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Talk about some mama drama—Delphine's greatest conflict is her relationship with her mother, whom she calls simply "Cecile" most of the time. Not exactly a warm and fuzzy term of endearment.
When Delphine and her sisters are debating what to call Cecile, Delphine explains that they should generally just call her by her name, though they can call her "mother" when explaining who she is to other people. In Delphine's mind, Cecile is her mother—you know, since she gave birth to her—but she isn't anything more than that. "Mother" is a technical term, not an indication of an ongoing relationship between them. Check out the way Delphine understands the difference between various maternal terms:
"Mommy gets up to give you a glass of water in the middle of the night. Mom invited your friends inside when it's raining. Mama burns your ears with a hot comb to make your hair look pretty for class picture day. Ma is sore and worn out from wringing your wet clothes and hanging them to dry; Ma needs peace and quiet at the end of the day. We don't have one of those. We have a statement of fact." (3.6)
Cecile hasn't done any of these things. Instead she left when Delphine was young, heading to Oakland and joining the Black Panthers and becoming a poet. So it definitely isn't all sunshine and rainbows with this mother-daughter bond.
Importantly, Cecile doesn't really do much to change her daughters' understanding of her as a parent when they stay with her. She's put out by their presence, refusing to cook for them and sending them off to camp all day. Does it improve a bit by the time the girls board their plane home? Sure—but no one's calling Cecile "Mommy" anytime soon. And if her relationship improves with her daughters, we're inclined to give her kids as much credit for it as Cecile. They're the ones who decide to accept her as she is, after all.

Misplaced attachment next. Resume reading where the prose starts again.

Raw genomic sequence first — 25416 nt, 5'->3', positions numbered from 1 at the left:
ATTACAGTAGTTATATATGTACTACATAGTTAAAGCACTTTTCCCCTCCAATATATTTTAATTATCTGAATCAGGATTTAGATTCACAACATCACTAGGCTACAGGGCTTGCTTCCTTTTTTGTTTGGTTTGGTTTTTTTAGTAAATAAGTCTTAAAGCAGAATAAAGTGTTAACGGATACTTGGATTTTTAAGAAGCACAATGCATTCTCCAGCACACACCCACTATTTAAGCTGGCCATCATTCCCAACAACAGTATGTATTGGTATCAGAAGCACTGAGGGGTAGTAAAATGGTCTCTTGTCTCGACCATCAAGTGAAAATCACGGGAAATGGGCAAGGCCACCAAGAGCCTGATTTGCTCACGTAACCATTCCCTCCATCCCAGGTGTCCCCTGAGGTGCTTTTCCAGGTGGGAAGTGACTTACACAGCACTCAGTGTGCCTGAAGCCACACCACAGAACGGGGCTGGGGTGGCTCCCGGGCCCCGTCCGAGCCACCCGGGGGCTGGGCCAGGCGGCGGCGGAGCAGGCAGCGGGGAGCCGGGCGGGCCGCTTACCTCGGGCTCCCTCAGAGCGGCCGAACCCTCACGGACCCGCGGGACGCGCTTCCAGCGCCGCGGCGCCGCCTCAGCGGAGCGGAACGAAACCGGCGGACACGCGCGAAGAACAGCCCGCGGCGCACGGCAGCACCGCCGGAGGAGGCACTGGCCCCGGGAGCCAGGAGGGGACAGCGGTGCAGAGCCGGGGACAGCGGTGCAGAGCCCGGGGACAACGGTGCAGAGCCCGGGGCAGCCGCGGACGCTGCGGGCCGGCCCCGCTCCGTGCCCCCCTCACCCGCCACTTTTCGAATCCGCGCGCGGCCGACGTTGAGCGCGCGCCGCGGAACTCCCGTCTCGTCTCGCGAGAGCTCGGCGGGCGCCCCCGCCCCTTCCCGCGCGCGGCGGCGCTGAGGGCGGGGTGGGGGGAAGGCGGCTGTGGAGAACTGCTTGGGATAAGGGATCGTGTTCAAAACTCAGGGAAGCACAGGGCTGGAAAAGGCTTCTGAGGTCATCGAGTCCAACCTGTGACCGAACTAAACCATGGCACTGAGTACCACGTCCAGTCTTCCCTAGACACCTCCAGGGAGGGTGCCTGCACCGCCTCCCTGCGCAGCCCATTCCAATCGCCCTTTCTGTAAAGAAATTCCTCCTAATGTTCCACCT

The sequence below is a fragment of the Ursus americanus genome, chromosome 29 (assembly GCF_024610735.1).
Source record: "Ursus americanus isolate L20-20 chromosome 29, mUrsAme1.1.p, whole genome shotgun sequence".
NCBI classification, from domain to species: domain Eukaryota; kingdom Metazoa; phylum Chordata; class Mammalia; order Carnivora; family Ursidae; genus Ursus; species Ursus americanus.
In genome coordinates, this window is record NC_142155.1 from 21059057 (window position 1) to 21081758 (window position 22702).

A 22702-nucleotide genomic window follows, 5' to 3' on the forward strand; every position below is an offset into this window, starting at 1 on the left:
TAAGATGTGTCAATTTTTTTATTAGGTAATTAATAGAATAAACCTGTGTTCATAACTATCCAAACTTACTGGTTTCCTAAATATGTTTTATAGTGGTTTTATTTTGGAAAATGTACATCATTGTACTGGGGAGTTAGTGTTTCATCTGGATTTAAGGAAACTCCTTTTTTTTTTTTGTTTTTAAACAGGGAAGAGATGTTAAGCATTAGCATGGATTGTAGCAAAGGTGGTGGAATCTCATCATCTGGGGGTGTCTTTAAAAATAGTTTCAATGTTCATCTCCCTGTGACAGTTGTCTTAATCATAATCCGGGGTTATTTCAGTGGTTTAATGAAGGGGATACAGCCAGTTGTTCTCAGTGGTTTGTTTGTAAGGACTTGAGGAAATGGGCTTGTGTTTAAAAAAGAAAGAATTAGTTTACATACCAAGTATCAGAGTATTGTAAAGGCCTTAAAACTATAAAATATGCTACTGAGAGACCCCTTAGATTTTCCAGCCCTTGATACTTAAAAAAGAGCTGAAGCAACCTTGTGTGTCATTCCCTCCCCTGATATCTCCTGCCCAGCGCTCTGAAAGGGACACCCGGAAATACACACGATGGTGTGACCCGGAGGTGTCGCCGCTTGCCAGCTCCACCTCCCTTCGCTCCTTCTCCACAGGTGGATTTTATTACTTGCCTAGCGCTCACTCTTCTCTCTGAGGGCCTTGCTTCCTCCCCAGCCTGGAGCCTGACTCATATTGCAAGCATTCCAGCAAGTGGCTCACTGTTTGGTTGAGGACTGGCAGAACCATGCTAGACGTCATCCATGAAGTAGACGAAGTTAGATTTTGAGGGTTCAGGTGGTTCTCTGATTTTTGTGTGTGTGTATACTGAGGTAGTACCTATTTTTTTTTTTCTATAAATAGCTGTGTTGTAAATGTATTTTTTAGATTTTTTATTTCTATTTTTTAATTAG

To be fair, Cecile didn't just do any old thing with herself once she arrived in Oakland—her poetry is really important to her. So important, in fact, that she changes her name to do it. (For more on the importance of names in the book, head on over to "Characterization.") Cecile explains this to the girls:
"My name is Nzila. Nzila is a poet's name. My poems blow the dust off surfaces to make clear and true paths. Nzila." (12.10)
This name change is a way for Cecile to connect with her new identity. As Nzila, she is a revolutionary poet; as Cecile, she's a woman who up and left her kids one day, disappearing across the country. Thing is, no matter what she calls herself, to Delphine and Vonetta and Fern, she's still Cecile. They still see her as the woman who hasn't really managed to be their mother.
In the end, Delphine still resents Cecile, and Cecile is still offering up little more than scraps to her daughter. For instance, when Delphine asks Cecile why she left, all Cecile offers is:
"Did I leave because of a name? You'd have to be grown first before I explained. If I told you now, it would just be words." (32.42)
Um, okay. Seems like words are at least part of what Delphine needs, especially when it comes to trying to wrap her head around the fact that Cecile bounced. So while we want to see the good in Cecile, we're left searching for answers along with Delphine. We know Delphine stays in contact with Cecile after she and her sister return home since there's mention of them writing to each other. Based on how little Cecile changes over their summer visit, though, we're thinking this is more because Delphine accepts Cecile for who she is than because Cecile suddenly decides to be a full-on mom.
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